Microsoft kicks off $300 million Windows marketing push
SEATTLE (Reuters) - Microsoft Corp (MSFT.O) kicked off a $300 million marketing campaign on Thursday, aimed at improving the image of its Windows Vista operating system and strike back at Apple Inc's (AAPL.O) "Mac vs. PC" ads.
The first commercial of Microsoft's new marketing push, being created by advertising agency Crispin Porter + Bogusky, aired on Thursday featuring comedian Jerry Seinfeld and company co-founder Bill Gates at a shoe store.
Despite selling more than 180 million licenses since its launch in 2007, Windows Vista continues to suffer from the perception that the operating system is clunky and hard to use compared with Apple computers.
That image has been stoked by Apple's "Mac vs. PC" ads featuring a geeky and unfashionable PC guy unable to keep up with a better-looking, hip Mac counterpart.
"What the brand stands for, particularly in the case of Windows Vista, has been defined by the competitors. The time is now for us to get in and start telling our story," said Brad Brooks, a corporate vice president at Microsoft.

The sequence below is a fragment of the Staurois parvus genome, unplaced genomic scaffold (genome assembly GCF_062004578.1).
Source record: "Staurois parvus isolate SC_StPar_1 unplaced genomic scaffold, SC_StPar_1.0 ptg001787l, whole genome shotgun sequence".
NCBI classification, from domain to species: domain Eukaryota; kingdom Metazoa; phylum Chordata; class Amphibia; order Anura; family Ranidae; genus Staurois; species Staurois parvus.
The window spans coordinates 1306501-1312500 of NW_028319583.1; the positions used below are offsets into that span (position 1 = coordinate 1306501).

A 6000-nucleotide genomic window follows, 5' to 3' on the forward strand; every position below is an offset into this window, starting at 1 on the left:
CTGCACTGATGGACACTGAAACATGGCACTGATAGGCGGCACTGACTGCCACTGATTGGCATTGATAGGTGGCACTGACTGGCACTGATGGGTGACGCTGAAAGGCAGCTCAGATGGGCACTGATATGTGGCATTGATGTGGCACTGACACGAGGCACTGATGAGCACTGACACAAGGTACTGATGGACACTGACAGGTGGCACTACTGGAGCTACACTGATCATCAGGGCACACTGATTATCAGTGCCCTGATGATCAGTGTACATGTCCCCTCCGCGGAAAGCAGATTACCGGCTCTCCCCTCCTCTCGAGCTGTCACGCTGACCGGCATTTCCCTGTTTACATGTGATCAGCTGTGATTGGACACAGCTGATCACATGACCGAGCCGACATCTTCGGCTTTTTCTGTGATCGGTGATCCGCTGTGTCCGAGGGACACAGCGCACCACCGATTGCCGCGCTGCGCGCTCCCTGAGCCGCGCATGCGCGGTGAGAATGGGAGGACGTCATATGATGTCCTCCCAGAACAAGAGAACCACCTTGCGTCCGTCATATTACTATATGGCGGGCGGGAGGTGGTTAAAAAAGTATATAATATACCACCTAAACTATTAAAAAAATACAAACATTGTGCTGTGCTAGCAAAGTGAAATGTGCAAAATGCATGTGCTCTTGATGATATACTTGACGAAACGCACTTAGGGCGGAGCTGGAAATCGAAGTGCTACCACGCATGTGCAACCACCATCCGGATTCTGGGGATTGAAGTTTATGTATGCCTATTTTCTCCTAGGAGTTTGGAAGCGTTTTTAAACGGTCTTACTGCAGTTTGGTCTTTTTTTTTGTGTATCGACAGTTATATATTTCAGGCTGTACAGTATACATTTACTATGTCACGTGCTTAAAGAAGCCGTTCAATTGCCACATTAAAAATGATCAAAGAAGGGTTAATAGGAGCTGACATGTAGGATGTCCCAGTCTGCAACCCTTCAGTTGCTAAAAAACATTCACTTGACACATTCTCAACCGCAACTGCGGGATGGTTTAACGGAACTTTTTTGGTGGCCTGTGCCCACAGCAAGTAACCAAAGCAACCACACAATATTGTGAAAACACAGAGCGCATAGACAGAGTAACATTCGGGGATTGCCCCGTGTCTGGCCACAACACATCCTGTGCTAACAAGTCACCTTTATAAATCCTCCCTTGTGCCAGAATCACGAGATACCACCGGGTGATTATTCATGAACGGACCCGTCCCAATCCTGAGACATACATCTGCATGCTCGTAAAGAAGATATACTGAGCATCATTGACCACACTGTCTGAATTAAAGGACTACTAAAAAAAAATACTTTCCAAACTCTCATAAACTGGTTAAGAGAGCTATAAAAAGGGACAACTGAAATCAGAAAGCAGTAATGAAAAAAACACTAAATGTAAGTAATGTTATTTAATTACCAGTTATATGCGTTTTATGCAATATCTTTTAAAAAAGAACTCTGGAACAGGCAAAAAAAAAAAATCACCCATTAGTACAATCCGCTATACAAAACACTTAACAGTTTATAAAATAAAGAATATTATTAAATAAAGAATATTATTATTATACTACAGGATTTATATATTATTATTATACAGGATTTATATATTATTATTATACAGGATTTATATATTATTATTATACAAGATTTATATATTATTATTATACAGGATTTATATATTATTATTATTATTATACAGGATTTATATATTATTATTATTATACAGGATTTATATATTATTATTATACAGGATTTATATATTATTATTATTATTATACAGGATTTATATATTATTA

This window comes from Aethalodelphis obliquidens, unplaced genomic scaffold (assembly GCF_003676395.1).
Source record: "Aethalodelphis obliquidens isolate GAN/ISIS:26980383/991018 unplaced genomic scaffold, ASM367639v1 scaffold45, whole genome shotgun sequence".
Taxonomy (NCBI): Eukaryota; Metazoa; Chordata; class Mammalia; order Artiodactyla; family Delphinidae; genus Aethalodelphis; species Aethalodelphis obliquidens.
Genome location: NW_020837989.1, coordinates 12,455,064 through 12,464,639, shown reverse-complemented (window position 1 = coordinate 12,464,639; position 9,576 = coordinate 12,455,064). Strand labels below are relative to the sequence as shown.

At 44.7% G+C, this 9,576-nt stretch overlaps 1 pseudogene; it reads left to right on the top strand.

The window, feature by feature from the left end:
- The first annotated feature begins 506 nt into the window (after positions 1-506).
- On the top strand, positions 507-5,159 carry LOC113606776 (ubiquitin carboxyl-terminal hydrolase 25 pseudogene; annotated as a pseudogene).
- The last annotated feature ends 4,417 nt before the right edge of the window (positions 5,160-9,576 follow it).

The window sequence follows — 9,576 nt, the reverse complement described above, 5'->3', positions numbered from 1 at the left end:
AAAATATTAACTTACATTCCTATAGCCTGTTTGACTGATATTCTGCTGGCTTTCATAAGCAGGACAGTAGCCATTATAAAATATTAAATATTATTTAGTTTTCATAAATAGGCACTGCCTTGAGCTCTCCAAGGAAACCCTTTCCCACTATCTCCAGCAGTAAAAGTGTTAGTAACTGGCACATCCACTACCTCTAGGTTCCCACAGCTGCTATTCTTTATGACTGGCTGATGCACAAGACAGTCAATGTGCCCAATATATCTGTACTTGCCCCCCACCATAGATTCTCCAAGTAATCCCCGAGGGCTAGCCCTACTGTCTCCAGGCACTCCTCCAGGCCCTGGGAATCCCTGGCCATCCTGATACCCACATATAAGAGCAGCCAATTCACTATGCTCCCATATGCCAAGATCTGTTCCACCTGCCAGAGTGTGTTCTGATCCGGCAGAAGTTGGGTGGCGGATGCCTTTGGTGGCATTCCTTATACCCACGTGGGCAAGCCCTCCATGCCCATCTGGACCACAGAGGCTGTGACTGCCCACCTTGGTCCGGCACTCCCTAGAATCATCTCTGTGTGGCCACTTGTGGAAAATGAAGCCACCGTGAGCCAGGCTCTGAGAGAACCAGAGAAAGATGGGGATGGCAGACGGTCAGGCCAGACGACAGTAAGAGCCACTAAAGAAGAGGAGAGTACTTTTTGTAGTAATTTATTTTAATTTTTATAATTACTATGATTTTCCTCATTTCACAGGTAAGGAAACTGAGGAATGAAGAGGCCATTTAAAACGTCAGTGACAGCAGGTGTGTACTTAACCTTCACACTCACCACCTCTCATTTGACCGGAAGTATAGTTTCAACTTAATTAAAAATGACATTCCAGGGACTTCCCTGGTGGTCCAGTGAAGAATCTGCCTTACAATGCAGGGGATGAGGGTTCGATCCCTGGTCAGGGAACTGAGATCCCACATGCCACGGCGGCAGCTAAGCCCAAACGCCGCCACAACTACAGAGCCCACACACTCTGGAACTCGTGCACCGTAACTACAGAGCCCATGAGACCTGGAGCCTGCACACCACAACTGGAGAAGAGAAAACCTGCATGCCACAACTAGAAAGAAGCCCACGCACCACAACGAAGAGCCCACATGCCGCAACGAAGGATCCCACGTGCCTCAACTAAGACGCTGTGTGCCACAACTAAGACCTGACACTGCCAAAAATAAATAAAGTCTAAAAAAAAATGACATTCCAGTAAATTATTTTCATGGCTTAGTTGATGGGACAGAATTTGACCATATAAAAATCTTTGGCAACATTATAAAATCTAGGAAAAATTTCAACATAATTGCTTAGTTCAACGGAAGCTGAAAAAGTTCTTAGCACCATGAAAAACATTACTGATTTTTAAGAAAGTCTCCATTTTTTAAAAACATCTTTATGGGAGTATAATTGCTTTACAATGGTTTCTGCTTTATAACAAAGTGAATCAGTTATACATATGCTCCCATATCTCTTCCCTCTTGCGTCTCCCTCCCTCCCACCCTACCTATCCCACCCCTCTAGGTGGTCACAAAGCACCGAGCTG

Apple has steadily gained market share against PCs in recent quarters. In the June quarter, Gartner said Apple accounted for 8.5 percent of U.S. computer shipments, a rise of 38 percent from a year earlier. That outpaced the overall U.S. computer market growth of 4.2 percent.
Microsoft said the commercial is part of a broader, long-term initiative to change consumers' perception of Windows, which will include setting up a retail corner at several hundred Best Buy (BBY.N) and Circuit City CC.N stores staffed by "Windows Gurus" to explain the benefits of Windows.
The company also said it has been working with PC makers to optimize systems to speed up computer boot times and improve the overall experience of using a Windows machine.
All the major PC brands are expected to introduce new or revamped models, which Microsoft calls a new category of PCs, with improved designs in the next few months.
(Reporting by Daisuke Wakabayashi; editing by Carol Bishopric)
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